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One Of These Nights

By Jeff Koch on March 27, 2014.

Denver 103, San Antonio 108

On any given night, any NBA team can beat another On one of these given night, the Spurs will lose a game again. And we should be happy when it does.

Last night was a great chance, but a 20-point first half lead buys a lot of leeway. The Spurs looked like they have for the last month in the first half and were poised to roll to another easy win. But when things are rolling and going that smoothly, it’s easy to settle in, to skip steps, and to take things for granted. Even for this team. So when the Nuggets played energetically and aggressively in the second half, the Spurs seemed unable, unwilling, and, frankly, uninterested in matching the level. Manu had a little burst. Parker had a moment or two. Ditto Kawhi. And Duncan, as he has for 17 years, carried the team to the finish line.

Again, a 20-point cushion gives you freedom. 5 more minutes of game time and this might have surely been a loss.

The second half malaise doesn’t concern me. It’s a natural byproduct of the success, and last night was nothing special to worry about. The Nuggets won’t be in the playoffs.

If you want to worry, worry about Danny Green’s foot injury. An MRI today showed that there was no serious damage, it’s just a strain, and he’s listed as day-to-day. But he was visibly limping around out there, and the only way to fully recover from a foot injury is to get off of it. Green may seem like a tertiary player, but he helps to form the back bone of the defense, and his shooting is critical to the offense and the starting unit in particular. (It’s not just coincidence that the team slowed down without him in the second half.)

If you’re like me, though, this is what you’re most worried about: Tony Parker. All numbers aside, he just looked slow and disengaged out there. He wasn’t looking for his shot, which alone isn’t a bad thing. But he seemed unable to get his shot, and to get to his spots on the floor. His burst of speed (probably his trademark) didn’t seem to be there. He even had a few sure fast breaks (by Parker’s career standards) that he instead pulled back and reset the offense. He had zero zip, no pep. His jump shot, when he deigned to take it, was short–often the byproduct of tired legs. This is what I’ll be watching the remainder of the regular season. In Monday’s game (which he sat out), the team listed him as having a sore achilles. Most of us just assumed it was a typical rest pattern, but perhaps there is something more to this. The team seems less reliant this season than last on Parker’s offensive mastery, but we still need his energy, activity, and ‘zip’ to do anything meaningful in the Playoffs.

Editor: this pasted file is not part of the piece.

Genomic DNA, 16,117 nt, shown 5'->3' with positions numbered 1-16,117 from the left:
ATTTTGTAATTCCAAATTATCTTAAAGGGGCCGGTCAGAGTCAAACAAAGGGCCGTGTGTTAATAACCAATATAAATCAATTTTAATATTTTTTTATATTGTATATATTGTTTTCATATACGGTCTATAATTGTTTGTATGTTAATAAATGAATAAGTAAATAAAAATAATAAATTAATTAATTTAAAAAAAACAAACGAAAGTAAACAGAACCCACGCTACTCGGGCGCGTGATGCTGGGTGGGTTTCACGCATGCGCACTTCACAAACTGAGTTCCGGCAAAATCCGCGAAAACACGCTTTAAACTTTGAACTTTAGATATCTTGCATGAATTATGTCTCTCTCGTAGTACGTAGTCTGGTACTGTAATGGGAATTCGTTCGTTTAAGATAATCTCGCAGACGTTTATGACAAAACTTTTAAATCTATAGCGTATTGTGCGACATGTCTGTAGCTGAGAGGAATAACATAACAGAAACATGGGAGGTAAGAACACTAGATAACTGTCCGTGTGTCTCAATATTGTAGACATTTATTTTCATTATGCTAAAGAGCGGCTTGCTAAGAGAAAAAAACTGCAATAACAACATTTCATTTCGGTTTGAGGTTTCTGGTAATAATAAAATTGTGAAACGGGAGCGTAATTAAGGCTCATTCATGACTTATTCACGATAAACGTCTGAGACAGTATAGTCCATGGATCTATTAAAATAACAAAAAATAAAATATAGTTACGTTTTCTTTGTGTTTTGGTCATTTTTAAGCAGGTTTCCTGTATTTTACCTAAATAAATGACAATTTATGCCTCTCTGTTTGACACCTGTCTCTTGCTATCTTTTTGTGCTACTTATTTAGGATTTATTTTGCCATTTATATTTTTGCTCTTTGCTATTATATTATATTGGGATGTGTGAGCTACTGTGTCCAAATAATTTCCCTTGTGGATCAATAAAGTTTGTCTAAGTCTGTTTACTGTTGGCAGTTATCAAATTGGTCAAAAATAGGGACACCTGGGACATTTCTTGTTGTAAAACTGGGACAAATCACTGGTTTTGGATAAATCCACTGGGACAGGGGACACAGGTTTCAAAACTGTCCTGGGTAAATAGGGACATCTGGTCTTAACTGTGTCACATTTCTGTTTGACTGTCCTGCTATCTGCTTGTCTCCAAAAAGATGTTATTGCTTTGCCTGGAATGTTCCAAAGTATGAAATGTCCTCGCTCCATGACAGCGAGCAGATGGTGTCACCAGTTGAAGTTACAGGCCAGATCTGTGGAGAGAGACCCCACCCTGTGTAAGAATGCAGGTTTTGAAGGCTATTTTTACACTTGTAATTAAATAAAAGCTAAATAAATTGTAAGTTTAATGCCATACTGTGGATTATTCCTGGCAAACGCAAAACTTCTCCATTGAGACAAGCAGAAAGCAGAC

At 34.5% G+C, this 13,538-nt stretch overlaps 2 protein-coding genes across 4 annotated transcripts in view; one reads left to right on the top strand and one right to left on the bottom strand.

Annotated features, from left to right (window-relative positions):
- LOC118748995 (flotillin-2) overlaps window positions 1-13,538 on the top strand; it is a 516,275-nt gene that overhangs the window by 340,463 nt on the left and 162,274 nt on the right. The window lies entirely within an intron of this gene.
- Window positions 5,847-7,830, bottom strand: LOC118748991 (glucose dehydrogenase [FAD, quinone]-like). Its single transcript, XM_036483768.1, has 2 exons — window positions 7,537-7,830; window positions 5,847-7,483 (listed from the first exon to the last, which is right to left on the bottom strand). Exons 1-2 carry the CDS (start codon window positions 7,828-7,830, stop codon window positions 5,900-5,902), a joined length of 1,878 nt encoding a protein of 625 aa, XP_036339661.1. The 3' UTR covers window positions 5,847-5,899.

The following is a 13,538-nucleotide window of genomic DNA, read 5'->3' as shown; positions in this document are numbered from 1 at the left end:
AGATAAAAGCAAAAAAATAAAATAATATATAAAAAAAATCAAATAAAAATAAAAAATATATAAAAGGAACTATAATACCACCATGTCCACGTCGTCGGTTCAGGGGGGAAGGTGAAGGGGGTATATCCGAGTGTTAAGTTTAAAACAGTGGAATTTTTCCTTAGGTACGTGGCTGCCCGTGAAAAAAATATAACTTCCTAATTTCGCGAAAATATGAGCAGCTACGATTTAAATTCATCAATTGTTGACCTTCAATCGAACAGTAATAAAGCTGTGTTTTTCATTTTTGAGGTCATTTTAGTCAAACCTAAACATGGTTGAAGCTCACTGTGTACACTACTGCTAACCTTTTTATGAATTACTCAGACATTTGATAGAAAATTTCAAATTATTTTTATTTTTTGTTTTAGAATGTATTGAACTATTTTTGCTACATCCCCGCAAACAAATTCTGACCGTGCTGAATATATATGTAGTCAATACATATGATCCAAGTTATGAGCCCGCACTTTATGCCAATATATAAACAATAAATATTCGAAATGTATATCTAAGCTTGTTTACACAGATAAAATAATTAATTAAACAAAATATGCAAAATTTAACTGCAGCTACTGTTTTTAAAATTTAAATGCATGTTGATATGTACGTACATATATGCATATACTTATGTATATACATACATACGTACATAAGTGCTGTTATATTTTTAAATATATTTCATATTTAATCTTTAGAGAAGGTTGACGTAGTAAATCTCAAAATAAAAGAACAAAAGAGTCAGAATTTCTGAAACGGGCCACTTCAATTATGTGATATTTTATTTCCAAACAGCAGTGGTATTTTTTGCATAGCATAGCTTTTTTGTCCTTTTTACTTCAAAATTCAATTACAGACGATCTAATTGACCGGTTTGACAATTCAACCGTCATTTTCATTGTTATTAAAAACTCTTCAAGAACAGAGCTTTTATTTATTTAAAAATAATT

The team travels to Denver to play Friday night, then is back home Saturday night facing the Pelicans. I expect one if not two losses in this group. Both teams are out of the playoffs but playing very well, playing in Denver is always difficult, and then the quick turnaround back home will lead to tired legs and a lack of energy and focus. Honestly, a loss (or two) probably would be a good thing to help Pop get the team’s attention back and refocused. After Saturday’s game, the remaining schedule is a bear, full of playoff teams and title contenders, and nobody wants to be the team that peaked in March.

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